THE FINAL PASSAGE in the Fifth Amendment is short and to the point: "Nor shall private property be taken for public use without just compensation." Like the rest of the Bill of Rights, that provision was intended by its authors to keep Americans free by shielding them from unbridled government force.
The power of eminent domain is an ancient attribute of sovereignty, but the Constitution restricts it in two crucial ways: (1) The government can only take private property when it is necessary for a "public use," and (2) the owner must be paid "just compensation."
Naturally, governments and property owners wrangle all the time over how much compensation is "just." But the meaning of "public use" is clear, isn't it? The state can take private property to make way for roads, post offices, prisons -- assets that will be owned and used by the public. That is what the Constitution's framers meant by "public use" and it is doubtless what most Americans think it should mean. Anything more, the Supreme Court warned more than 200 years ago, would be tyrannical.
"The despotic power . . . of taking private property when state necessity requires, exists in every government," the court acknowledged in the 1795 case of Vanhorn's Lessee v. Dorrance. But the state must not exercise that power "except in urgent cases." The justices could not imagine a situation "in which the necessity of a state can be of such a nature as to authorize or excuse the seizing of landed property belonging to one citizen, and giving it to another citizen. . . . Where is the security, where the inviolability of property, if the legislature . . . can take land from one citizen, who acquired it legally, and vest it in another?"
Alas, what the Supreme Court in the 18th century found unthinkable, the Supreme Court of the 20th century made lawful.
In Berman v. Parker, a 1954 case, a unanimous court permitted eminent domain to be deployed for purposes of what was then called "urban renewal." It allowed property to be seized from private owners in an inner-city slum and sold to new owners for redevelopment. "Public use," it held, encompassed "public purpose" -- and when the government's purpose was to revive a poverty-stricken, rat-infested neighborhood, property owners could be forced to yield.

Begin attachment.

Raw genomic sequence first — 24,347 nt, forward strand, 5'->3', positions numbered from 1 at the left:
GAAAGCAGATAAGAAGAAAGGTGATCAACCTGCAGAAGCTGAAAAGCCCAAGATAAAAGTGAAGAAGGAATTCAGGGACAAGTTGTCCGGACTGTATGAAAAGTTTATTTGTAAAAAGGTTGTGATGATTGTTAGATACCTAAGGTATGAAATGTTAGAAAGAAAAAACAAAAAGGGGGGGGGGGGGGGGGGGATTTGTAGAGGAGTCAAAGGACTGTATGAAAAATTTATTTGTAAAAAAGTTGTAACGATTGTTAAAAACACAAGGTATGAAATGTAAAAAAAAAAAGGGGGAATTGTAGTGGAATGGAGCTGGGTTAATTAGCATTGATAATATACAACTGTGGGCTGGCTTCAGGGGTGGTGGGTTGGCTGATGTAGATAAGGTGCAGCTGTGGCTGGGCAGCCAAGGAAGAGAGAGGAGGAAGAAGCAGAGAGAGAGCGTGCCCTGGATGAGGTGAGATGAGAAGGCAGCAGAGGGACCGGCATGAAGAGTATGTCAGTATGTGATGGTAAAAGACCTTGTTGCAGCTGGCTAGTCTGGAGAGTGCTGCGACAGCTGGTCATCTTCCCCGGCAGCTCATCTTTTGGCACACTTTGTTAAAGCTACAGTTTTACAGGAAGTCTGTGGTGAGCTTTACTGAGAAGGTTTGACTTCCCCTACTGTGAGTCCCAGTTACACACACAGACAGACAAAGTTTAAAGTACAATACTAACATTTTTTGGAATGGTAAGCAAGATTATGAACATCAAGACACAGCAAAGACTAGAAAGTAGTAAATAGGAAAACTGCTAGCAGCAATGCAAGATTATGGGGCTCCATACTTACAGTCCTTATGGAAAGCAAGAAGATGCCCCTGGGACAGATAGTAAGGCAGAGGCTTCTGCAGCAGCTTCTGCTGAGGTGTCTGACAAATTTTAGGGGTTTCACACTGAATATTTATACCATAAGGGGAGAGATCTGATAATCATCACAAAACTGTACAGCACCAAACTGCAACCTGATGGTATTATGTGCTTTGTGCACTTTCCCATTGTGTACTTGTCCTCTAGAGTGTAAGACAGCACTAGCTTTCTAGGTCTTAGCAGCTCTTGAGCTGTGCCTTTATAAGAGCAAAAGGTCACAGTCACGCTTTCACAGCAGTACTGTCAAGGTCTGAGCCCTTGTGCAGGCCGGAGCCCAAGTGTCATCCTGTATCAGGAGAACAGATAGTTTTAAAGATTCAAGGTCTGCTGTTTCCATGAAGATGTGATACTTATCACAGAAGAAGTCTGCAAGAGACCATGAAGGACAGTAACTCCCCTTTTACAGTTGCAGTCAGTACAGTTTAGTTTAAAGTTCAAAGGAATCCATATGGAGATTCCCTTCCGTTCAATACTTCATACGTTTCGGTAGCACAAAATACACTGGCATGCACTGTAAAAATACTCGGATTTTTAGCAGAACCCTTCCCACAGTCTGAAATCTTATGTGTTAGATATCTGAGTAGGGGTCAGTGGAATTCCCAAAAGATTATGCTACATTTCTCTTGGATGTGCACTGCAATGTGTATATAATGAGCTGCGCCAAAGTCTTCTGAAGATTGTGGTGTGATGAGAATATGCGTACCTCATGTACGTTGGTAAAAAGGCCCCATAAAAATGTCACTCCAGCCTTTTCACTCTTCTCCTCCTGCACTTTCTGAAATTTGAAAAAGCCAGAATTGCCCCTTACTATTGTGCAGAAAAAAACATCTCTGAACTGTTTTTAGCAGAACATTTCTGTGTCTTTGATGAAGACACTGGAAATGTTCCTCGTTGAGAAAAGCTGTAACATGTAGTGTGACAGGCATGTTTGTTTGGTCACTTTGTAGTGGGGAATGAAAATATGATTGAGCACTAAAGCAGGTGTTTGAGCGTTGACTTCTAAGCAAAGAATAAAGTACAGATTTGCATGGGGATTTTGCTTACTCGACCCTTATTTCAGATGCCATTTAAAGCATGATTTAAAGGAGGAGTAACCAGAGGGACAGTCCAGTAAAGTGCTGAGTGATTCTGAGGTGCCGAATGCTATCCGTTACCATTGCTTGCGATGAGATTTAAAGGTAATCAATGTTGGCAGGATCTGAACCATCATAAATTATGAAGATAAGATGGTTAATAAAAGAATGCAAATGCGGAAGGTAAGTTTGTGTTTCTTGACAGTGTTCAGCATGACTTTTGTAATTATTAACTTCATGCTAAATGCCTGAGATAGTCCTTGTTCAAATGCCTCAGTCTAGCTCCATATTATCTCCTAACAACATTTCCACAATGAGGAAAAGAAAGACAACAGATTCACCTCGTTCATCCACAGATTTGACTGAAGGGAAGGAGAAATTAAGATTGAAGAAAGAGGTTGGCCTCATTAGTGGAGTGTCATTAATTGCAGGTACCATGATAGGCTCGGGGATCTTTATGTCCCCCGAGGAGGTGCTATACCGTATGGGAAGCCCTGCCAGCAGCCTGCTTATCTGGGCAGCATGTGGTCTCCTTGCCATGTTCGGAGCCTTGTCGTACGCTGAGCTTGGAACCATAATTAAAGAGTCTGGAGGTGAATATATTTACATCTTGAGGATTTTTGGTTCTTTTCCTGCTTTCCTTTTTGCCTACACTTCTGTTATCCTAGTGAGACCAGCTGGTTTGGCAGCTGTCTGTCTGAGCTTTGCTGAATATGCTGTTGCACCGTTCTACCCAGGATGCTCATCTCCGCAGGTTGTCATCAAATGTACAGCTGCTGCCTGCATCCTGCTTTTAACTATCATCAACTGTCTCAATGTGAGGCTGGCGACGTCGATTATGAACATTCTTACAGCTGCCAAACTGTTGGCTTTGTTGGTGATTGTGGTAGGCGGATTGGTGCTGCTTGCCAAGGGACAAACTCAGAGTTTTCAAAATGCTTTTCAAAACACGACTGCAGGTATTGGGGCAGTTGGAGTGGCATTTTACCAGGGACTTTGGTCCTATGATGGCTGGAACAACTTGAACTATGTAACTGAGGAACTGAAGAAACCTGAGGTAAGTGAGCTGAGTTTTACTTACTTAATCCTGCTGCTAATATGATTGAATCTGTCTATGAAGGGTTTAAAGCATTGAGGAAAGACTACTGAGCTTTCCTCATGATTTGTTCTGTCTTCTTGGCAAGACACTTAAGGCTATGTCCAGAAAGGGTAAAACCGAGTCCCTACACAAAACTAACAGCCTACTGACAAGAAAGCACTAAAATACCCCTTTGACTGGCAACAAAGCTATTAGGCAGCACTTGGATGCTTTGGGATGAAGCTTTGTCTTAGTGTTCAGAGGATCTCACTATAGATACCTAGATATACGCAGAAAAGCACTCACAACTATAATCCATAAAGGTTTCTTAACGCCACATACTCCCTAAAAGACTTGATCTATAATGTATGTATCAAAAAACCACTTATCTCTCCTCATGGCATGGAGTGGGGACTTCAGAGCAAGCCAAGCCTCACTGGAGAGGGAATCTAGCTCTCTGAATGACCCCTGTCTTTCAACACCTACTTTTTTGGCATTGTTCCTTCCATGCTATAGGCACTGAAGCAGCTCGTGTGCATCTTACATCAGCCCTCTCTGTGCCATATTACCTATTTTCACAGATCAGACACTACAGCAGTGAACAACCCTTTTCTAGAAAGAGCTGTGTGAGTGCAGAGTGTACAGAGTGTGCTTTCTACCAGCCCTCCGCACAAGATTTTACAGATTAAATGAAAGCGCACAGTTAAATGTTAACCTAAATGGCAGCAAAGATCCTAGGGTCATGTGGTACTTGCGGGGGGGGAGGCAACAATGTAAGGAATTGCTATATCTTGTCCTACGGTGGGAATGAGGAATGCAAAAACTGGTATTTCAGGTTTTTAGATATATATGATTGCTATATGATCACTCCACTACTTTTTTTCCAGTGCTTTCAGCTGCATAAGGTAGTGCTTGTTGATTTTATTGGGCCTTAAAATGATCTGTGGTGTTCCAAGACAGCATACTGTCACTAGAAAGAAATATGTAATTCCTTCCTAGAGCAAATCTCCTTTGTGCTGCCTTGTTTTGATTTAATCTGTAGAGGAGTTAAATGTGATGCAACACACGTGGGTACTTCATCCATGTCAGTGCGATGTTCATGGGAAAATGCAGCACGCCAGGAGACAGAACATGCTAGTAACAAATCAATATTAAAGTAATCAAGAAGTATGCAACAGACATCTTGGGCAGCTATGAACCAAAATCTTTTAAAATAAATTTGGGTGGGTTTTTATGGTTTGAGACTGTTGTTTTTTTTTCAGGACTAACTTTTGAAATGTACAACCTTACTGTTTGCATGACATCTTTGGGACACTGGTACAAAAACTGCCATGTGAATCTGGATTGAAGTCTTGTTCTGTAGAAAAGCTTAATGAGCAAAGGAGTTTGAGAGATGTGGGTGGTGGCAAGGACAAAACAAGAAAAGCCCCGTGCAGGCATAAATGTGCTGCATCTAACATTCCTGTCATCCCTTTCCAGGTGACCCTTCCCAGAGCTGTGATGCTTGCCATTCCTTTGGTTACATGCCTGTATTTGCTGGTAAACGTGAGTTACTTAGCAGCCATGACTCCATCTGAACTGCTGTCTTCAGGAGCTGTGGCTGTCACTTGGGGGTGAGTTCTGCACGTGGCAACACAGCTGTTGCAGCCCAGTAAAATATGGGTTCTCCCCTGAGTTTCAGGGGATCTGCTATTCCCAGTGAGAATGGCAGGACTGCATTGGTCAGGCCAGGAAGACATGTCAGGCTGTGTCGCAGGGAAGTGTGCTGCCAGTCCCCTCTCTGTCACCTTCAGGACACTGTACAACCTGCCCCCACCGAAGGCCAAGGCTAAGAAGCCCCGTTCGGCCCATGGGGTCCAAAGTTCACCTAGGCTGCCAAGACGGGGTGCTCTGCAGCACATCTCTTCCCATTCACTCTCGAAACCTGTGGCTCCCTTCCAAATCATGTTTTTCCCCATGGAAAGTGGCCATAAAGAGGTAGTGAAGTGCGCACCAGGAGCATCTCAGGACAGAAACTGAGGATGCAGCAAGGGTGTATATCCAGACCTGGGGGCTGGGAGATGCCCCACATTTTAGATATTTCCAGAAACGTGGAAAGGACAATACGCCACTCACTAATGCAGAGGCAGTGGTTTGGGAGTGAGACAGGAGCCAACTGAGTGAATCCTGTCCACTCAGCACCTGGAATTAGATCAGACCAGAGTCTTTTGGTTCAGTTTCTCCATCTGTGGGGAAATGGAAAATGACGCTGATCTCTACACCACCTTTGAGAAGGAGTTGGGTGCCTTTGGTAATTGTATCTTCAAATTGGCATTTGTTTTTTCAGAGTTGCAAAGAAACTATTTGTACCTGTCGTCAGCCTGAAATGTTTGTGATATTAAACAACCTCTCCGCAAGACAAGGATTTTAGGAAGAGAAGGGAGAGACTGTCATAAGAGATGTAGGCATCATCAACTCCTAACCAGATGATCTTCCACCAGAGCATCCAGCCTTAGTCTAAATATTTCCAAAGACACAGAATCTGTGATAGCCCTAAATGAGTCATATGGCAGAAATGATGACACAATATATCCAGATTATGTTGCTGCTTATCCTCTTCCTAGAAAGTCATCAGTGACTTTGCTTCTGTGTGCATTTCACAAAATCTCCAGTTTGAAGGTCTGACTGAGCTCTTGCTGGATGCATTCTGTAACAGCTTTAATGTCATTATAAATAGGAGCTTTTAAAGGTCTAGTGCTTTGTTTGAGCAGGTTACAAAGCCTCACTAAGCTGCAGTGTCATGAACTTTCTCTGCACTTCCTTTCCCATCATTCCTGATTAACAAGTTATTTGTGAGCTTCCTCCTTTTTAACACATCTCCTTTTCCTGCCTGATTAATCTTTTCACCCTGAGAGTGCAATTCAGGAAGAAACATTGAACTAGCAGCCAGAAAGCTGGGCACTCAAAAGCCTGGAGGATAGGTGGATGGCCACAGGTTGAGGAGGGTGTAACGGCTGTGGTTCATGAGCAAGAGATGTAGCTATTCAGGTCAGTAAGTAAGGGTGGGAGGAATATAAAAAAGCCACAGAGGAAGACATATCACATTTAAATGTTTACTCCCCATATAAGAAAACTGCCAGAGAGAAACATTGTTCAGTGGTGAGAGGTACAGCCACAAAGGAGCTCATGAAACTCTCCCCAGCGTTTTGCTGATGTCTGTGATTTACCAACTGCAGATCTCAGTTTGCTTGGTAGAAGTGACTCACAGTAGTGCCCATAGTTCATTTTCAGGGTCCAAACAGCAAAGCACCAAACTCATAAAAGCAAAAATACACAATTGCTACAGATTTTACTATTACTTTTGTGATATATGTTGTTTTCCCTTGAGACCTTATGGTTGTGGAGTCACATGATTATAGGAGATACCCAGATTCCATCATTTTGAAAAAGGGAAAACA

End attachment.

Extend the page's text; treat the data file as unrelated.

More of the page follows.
But Berman's narrow exception soon became an open floodgate of eminent-domain abuse. Cities and states, eager for new development, began pronouncing neighborhoods blighted when they were simply working-class. Some went further, stretching the meaning of "public use" beyond "public purpose" into mere "public benefit." They condemned and seized private property on the grounds that another owner could use it to make more money, create more jobs, or generate more business -- all leading to more taxes, the supposed public benefit.
In case after case, owners have lost their homes or businesses to politically-wired companies that convinced local officials to take it for them through eminent domain. In Topeka, Kan., owners were forced off their property so that Target could build a huge distribution center. In Nevada, the Las Vegas Redevelopment Authority condemned Carol Pappas' commercial building so that a group of casinos could put up a parking garage. In Norwood, Ohio, five owners are being stripped of their property so that a real-estate mogul can develop a $125 million office-retail complex.
These examples are drawn from scores compiled by the Institute for Justice, the public interest law firm that has become a leading champion of property owners threatened by abusive eminent domain.
Three years ago I wrote about the institute's efforts in New London, Conn., where city officials, in concert with the Pfizer pharmaceutical giant, were aggressively using eminent domain to clear a vast swath of land along the Thames River. Their goal was to replace the homes and shops in the Fort Trumbull neighborhood with more profitable development: a hotel, a conference center, a marina. The Institute for Justice got involved on behalf of Susette Kelo, Matt Dery, and a handful of other residents who didn't think they should have to give up their homes -- in some cases, the only homes they have ever known -- just so Pfizer could enjoy a new hotel and New London could collect more taxes.
In 2001, the case was just going to trial; last March, the Connecticut Supreme Court ruled in favor of New London's right to turn residents out of their homes for the sake of economic development. But Kelo, Dery, and the other Fort Trumbull homeowners aren't giving up, and neither is the Institute for Justice. This week, the US Supreme Court agreed to take the case -- the first of its kind since Berman was decided 50 years ago.
That 1954 ruling weakened the very foundation of our liberty: the right to own and lawfully enjoy property. The reckless deployment of eminent domain -- the use of force to dispossess property-owners -- is nothing less than an assault on the American Dream. The Supreme Court can end that assault by restoring to the Fifth Amendment's words -- "public use" -- the straightforward meaning they were always meant to have.
(Jeff Jacoby is a columnist for The Boston Globe.)